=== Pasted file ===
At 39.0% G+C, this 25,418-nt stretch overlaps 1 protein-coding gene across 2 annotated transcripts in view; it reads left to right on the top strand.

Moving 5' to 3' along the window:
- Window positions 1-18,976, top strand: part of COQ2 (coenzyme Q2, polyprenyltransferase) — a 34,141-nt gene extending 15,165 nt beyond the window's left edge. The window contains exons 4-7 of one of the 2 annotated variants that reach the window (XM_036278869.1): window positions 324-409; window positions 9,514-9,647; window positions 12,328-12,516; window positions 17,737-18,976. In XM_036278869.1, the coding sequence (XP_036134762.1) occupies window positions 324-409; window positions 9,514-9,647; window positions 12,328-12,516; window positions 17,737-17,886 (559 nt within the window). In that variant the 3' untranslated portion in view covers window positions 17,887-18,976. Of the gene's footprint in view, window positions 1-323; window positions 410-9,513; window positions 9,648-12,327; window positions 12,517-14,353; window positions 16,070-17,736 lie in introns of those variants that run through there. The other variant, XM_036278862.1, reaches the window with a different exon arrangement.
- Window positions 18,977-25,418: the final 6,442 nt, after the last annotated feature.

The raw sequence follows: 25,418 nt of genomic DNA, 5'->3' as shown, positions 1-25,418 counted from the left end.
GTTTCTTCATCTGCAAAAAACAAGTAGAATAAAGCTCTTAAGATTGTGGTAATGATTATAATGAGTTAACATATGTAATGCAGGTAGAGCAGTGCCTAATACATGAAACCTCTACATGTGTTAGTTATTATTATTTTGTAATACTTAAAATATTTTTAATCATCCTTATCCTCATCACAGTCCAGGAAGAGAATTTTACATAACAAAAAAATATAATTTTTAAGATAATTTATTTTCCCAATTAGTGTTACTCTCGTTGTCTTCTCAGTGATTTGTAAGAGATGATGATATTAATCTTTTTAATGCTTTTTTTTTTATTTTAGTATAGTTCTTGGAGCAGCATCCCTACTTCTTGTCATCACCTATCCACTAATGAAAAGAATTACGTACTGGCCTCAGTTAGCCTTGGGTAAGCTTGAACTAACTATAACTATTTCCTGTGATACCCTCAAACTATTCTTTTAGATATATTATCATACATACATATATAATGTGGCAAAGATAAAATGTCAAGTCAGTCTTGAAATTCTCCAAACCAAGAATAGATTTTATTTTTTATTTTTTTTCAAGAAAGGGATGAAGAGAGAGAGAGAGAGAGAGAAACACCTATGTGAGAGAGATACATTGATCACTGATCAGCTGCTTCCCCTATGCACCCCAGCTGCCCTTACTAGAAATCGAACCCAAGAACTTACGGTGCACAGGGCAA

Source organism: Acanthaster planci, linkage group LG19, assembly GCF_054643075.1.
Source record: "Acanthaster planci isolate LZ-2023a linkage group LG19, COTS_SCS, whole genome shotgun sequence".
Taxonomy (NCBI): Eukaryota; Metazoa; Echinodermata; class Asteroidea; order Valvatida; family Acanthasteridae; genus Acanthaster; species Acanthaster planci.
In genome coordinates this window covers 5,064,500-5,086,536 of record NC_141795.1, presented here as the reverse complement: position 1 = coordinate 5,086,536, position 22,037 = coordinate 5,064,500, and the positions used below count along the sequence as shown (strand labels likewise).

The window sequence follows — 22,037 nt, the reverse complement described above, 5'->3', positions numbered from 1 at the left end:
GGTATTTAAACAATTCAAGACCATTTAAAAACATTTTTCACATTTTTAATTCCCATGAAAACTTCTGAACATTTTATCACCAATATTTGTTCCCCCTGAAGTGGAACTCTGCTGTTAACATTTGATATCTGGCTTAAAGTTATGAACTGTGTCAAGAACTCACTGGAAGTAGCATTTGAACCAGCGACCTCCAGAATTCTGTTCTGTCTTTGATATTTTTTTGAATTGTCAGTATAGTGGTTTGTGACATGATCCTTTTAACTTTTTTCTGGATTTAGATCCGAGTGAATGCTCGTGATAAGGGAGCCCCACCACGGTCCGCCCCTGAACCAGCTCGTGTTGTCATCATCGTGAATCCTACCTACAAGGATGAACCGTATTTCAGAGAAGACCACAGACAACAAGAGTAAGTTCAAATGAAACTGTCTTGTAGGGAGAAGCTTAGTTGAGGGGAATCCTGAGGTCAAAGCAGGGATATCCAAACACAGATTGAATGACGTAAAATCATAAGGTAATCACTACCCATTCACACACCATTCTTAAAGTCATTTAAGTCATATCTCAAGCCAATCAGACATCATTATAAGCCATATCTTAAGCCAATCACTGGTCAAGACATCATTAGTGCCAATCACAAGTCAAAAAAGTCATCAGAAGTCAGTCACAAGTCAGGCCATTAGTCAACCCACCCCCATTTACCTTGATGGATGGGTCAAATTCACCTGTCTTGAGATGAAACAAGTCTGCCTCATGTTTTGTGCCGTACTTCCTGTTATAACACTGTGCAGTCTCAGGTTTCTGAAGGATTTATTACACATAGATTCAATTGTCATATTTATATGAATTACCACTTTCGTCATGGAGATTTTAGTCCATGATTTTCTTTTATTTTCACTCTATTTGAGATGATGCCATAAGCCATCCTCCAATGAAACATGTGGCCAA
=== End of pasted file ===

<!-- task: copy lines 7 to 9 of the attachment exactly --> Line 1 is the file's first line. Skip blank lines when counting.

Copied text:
Source organism: Acanthaster planci, linkage group LG19, assembly GCF_054643075.1.
Source record: "Acanthaster planci isolate LZ-2023a linkage group LG19, COTS_SCS, whole genome shotgun sequence".
Taxonomy (NCBI): Eukaryota; Metazoa; Echinodermata; class Asteroidea; order Valvatida; family Acanthasteridae; genus Acanthaster; species Acanthaster planci.